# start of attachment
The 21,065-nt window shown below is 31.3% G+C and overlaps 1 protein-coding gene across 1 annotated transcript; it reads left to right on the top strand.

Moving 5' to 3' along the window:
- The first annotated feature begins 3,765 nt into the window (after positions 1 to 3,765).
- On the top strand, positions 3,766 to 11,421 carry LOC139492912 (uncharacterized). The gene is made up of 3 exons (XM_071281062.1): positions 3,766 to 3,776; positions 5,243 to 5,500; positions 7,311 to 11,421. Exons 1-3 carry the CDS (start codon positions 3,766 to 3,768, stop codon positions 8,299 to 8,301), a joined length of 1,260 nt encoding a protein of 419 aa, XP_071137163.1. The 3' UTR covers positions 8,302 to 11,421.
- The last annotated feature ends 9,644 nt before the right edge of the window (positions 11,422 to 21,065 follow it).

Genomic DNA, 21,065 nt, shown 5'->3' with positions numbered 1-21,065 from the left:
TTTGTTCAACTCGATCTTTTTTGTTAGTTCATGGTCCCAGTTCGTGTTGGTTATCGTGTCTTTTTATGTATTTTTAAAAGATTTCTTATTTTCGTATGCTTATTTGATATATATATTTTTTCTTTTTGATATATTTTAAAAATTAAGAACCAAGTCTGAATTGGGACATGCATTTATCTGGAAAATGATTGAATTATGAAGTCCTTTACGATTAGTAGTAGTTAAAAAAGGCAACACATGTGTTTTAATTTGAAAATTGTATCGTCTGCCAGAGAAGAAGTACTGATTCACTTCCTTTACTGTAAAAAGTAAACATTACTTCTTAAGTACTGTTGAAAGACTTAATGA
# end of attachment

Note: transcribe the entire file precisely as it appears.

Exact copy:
The 21,065-nt window shown below is 31.3% G+C and overlaps 1 protein-coding gene across 1 annotated transcript; it reads left to right on the top strand.

Moving 5' to 3' along the window:
- The first annotated feature begins 3,765 nt into the window (after positions 1 to 3,765).
- On the top strand, positions 3,766 to 11,421 carry LOC139492912 (uncharacterized). The gene is made up of 3 exons (XM_071281062.1): positions 3,766 to 3,776; positions 5,243 to 5,500; positions 7,311 to 11,421. Exons 1-3 carry the CDS (start codon positions 3,766 to 3,768, stop codon positions 8,299 to 8,301), a joined length of 1,260 nt encoding a protein of 419 aa, XP_071137163.1. The 3' UTR covers positions 8,302 to 11,421.
- The last annotated feature ends 9,644 nt before the right edge of the window (positions 11,422 to 21,065 follow it).

Genomic DNA, 21,065 nt, shown 5'->3' with positions numbered 1-21,065 from the left:
TTTGTTCAACTCGATCTTTTTTGTTAGTTCATGGTCCCAGTTCGTGTTGGTTATCGTGTCTTTTTATGTATTTTTAAAAGATTTCTTATTTTCGTATGCTTATTTGATATATATATTTTTTCTTTTTGATATATTTTAAAAATTAAGAACCAAGTCTGAATTGGGACATGCATTTATCTGGAAAATGATTGAATTATGAAGTCCTTTACGATTAGTAGTAGTTAAAAAAGGCAACACATGTGTTTTAATTTGAAAATTGTATCGTCTGCCAGAGAAGAAGTACTGATTCACTTCCTTTACTGTAAAAAGTAAACATTACTTCTTAAGTACTGTTGAAAGACTTAATGA